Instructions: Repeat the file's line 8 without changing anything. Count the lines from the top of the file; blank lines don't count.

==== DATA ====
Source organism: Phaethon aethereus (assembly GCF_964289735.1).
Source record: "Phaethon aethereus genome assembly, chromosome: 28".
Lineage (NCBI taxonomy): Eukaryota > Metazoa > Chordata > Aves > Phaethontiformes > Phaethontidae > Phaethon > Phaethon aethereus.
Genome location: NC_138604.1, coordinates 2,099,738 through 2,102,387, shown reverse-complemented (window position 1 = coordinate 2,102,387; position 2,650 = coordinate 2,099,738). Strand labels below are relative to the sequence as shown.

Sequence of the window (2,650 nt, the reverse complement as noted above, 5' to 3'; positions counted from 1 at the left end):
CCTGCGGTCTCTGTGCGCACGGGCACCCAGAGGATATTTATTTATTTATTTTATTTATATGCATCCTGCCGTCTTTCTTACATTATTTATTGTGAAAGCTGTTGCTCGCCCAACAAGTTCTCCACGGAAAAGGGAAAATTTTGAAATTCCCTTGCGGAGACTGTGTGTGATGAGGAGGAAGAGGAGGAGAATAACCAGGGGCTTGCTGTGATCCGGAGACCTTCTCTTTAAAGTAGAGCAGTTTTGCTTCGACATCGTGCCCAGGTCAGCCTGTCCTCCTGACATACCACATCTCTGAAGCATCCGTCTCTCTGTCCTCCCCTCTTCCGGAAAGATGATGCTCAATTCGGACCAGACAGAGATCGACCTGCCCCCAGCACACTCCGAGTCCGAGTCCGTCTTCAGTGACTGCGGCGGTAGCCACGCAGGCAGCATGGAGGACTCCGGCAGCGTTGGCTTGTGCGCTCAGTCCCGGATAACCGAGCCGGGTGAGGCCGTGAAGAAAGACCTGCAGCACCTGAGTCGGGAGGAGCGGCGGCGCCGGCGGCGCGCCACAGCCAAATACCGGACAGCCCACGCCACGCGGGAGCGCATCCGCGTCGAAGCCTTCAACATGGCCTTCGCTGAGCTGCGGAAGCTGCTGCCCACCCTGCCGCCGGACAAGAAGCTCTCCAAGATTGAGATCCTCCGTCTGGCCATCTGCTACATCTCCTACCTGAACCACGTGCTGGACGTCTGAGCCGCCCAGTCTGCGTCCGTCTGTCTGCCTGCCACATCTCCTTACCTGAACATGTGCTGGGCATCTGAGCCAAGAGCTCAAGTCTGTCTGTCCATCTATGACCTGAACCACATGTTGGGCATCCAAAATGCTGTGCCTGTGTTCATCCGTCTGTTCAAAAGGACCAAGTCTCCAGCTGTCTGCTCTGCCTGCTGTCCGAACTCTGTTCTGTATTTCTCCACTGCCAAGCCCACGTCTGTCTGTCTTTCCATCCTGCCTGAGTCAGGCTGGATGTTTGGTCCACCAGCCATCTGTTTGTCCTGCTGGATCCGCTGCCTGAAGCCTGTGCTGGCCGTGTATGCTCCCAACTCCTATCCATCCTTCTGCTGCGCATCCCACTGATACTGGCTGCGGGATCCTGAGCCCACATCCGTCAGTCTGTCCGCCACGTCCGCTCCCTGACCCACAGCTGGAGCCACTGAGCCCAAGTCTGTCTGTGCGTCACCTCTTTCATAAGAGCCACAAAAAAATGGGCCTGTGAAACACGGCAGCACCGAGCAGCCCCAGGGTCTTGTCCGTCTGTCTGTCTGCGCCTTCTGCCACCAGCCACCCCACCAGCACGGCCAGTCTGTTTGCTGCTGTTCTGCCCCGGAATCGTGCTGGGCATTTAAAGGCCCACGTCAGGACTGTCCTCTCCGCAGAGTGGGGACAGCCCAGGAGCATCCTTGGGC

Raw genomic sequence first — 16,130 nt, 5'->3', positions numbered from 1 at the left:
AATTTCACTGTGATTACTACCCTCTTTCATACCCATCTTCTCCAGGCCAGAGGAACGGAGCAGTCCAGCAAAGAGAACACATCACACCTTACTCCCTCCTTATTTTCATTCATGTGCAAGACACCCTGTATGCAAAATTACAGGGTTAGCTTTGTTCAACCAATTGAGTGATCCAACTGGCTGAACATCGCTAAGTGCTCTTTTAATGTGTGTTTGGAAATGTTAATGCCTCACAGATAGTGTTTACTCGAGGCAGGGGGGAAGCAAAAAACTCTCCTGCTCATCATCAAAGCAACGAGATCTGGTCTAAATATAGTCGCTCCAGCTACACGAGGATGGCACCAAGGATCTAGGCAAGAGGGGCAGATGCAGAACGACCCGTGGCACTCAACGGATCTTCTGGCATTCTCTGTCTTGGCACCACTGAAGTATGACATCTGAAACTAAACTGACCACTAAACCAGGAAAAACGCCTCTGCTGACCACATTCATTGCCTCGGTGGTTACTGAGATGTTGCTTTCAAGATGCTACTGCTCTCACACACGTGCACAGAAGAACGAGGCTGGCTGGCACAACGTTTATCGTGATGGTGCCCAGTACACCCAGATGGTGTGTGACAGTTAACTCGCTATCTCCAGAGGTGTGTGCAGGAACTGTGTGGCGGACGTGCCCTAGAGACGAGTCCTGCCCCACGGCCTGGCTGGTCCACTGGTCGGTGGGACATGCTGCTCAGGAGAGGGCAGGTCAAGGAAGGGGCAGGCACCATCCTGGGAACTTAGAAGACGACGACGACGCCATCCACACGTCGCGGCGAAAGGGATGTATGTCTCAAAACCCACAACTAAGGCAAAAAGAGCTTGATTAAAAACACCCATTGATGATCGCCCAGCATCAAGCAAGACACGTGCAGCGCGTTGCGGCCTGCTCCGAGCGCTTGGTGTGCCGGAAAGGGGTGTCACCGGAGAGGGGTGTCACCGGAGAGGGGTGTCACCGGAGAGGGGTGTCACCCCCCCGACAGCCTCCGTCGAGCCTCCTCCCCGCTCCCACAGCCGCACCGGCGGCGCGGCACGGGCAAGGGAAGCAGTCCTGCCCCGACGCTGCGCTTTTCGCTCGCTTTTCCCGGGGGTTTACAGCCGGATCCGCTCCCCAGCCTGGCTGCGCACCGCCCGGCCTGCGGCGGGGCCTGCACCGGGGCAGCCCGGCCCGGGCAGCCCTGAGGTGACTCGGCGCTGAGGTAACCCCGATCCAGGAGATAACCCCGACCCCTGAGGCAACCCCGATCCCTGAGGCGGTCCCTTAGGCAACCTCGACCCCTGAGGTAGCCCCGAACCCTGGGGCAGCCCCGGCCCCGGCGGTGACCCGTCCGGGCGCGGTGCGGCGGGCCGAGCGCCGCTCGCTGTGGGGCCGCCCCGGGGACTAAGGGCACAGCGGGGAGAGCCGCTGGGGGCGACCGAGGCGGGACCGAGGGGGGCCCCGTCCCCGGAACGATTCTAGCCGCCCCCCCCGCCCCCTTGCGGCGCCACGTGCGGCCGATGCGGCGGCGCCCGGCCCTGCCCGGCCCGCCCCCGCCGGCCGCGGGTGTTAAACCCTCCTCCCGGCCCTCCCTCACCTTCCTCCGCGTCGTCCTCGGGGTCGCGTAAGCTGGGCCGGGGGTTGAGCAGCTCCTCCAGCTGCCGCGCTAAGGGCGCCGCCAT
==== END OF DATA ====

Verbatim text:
AATTTCACTGTGATTACTACCCTCTTTCATACCCATCTTCTCCAGGCCAGAGGAACGGAGCAGTCCAGCAAAGAGAACACATCACACCTTACTCCCTCCTTATTTTCATTCATGTGCAAGACACCCTGTATGCAAAATTACAGGGTTAGCTTTGTTCAACCAATTGAGTGATCCAACTGGCTGAACATCGCTAAGTGCTCTTTTAATGTGTGTTTGGAAATGTTAATGCCTCACAGATAGTGTTTACTCGAGGCAGGGGGGAAGCAAAAAACTCTCCTGCTCATCATCAAAGCAACGAGATCTGGTCTAAATATAGTCGCTCCAGCTACACGAGGATGGCACCAAGGATCTAGGCAAGAGGGGCAGATGCAGAACGACCCGTGGCACTCAACGGATCTTCTGGCATTCTCTGTCTTGGCACCACTGAAGTATGACATCTGAAACTAAACTGACCACTAAACCAGGAAAAACGCCTCTGCTGACCACATTCATTGCCTCGGTGGTTACTGAGATGTTGCTTTCAAGATGCTACTGCTCTCACACACGTGCACAGAAGAACGAGGCTGGCTGGCACAACGTTTATCGTGATGGTGCCCAGTACACCCAGATGGTGTGTGACAGTTAACTCGCTATCTCCAGAGGTGTGTGCAGGAACTGTGTGGCGGACGTGCCCTAGAGACGAGTCCTGCCCCACGGCCTGGCTGGTCCACTGGTCGGTGGGACATGCTGCTCAGGAGAGGGCAGGTCAAGGAAGGGGCAGGCACCATCCTGGGAACTTAGAAGACGACGACGACGCCATCCACACGTCGCGGCGAAAGGGATGTATGTCTCAAAACCCACAACTAAGGCAAAAAGAGCTTGATTAAAAACACCCATTGATGATCGCCCAGCATCAAGCAAGACACGTGCAGCGCGTTGCGGCCTGCTCCGAGCGCTTGGTGTGCCGGAAAGGGGTGTCACCGGAGAGGGGTGTCACCGGAGAGGGGTGTCACCGGAGAGGGGTGTCACCCCCCCGACAGCCTCCGTCGAGCCTCCTCCCCGCTCCCACAGCCGCACCGGCGGCGCGGCACGGGCAAGGGAAGCAGTCCTGCCCCGACGCTGCGCTTTTCGCTCGCTTTTCCCGGGGGTTTACAGCCGGATCCGCTCCCCAGCCTGGCTGCGCACCGCCCGGCCTGCGGCGGGGCCTGCACCGGGGCAGCCCGGCCCGGGCAGCCCTGAGGTGACTCGGCGCTGAGGTAACCCCGATCCAGGAGATAACCCCGACCCCTGAGGCAACCCCGATCCCTGAGGCGGTCCCTTAGGCAACCTCGACCCCTGAGGTAGCCCCGAACCCTGGGGCAGCCCCGGCCCCGGCGGTGACCCGTCCGGGCGCGGTGCGGCGGGCCGAGCGCCGCTCGCTGTGGGGCCGCCCCGGGGACTAAGGGCACAGCGGGGAGAGCCGCTGGGGGCGACCGAGGCGGGACCGAGGGGGGCCCCGTCCCCGGAACGATTCTAGCCGCCCCCCCCGCCCCCTTGCGGCGCCACGTGCGGCCGATGCGGCGGCGCCCGGCCCTGCCCGGCCCGCCCCCGCCGGCCGCGGGTGTTAAACCCTCCTCCCGGCCCTCCCTCACCTTCCTCCGCGTCGTCCTCGGGGTCGCGTAAGCTGGGCCGGGGGTTGAGCAGCTCCTCCAGCTGCCGCGCTAAGGGCGCCGCCAT